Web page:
A survey by the Pew Internet Project found that 11 percent of adults with cellphones downloaded an app last year to help them manage their health. That same year, the mobile health-apps industry generated an estimated $718 million worldwide, seven times more than the previous year, according to Research2Guidance, a consulting firm.
The regulation debate
While the FDA currently regulates certain medical software, the agency wants to update its thinking now that smartphones have juiced the apps market.
A year ago, the agency proposed policing only a subset of those apps: ones that use supplemental attachments to transform a mobile platform into a medical device (such as AliveCor’s EKG app) and others that act as accessories to an already regulated medical device (such as MIM Software’s app).
Rather than overseeing all medical apps, agency officials said they want to limit regulation to a slice of the market and take a pass on low-risk apps, such as calorie counters, according to Bakul Patel, an FDA policy adviser.
“We are taking a proactive step by saying that from the FDA perspective,” Patel said. “We’re not concerned about all those other apps.”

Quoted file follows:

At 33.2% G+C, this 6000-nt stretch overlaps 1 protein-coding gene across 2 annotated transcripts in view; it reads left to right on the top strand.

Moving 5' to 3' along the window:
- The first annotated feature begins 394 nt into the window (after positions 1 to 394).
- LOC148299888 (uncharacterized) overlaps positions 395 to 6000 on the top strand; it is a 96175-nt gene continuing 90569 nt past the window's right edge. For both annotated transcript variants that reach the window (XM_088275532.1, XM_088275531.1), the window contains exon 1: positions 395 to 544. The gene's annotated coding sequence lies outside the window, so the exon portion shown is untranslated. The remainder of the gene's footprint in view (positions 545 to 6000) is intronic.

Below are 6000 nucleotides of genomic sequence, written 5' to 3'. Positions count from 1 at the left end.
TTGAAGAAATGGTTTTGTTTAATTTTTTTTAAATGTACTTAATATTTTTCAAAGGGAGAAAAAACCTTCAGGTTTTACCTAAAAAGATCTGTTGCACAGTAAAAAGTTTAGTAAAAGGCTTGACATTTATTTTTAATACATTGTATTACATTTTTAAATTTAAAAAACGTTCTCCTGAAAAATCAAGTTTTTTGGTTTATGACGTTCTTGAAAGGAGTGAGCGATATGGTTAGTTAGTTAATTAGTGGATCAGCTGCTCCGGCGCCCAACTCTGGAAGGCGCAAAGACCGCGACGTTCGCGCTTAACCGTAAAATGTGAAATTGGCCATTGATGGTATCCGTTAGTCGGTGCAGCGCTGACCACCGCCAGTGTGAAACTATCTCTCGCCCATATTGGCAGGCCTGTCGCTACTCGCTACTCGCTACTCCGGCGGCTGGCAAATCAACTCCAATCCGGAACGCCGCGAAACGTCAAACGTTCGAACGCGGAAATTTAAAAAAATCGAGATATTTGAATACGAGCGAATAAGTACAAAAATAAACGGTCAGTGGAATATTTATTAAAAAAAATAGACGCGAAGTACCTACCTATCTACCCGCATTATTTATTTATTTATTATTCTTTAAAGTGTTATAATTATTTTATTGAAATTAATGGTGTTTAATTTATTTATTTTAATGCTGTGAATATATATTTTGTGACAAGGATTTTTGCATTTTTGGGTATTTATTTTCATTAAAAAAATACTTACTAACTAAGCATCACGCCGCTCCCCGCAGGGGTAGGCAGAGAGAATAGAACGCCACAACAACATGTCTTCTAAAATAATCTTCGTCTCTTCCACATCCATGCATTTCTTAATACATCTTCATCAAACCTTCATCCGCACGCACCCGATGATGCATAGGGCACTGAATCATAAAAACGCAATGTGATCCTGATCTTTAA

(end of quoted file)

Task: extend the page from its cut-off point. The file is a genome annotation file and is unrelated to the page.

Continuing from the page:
Software makers, on the other hand, see an agency that currently regulates next to nothing in the mobile apps space taking a sudden interest in regulating more. The FDA proposal, they say, is vague and leaves many questions unanswered. For instance, given that apps can be updated daily, does a software developer have to seek FDA approval for each update?
Among the critics is a group called the Health IT Now Coalition. It represents health-care providers, patient advocates and health insurance companies, including Aetna, which last year bought iTriage — an app that helps consumers evaluate medical symptoms and find the proper care.
“The issue here is that they’re really using a process for approval of these mobile apps that was basically created when the 5 ¼ floppy disk was the latest technology,” said Joel White, the group’s executive director.
Dirk Hobbs, chief executive of Medical Voyce Sciences and Multimedia, said the FDA’s plan is ambiguous and he doesn’t know whether the apps his firm is developing would be regulated. The apps aim to speed communication among medical professionals in different facilities.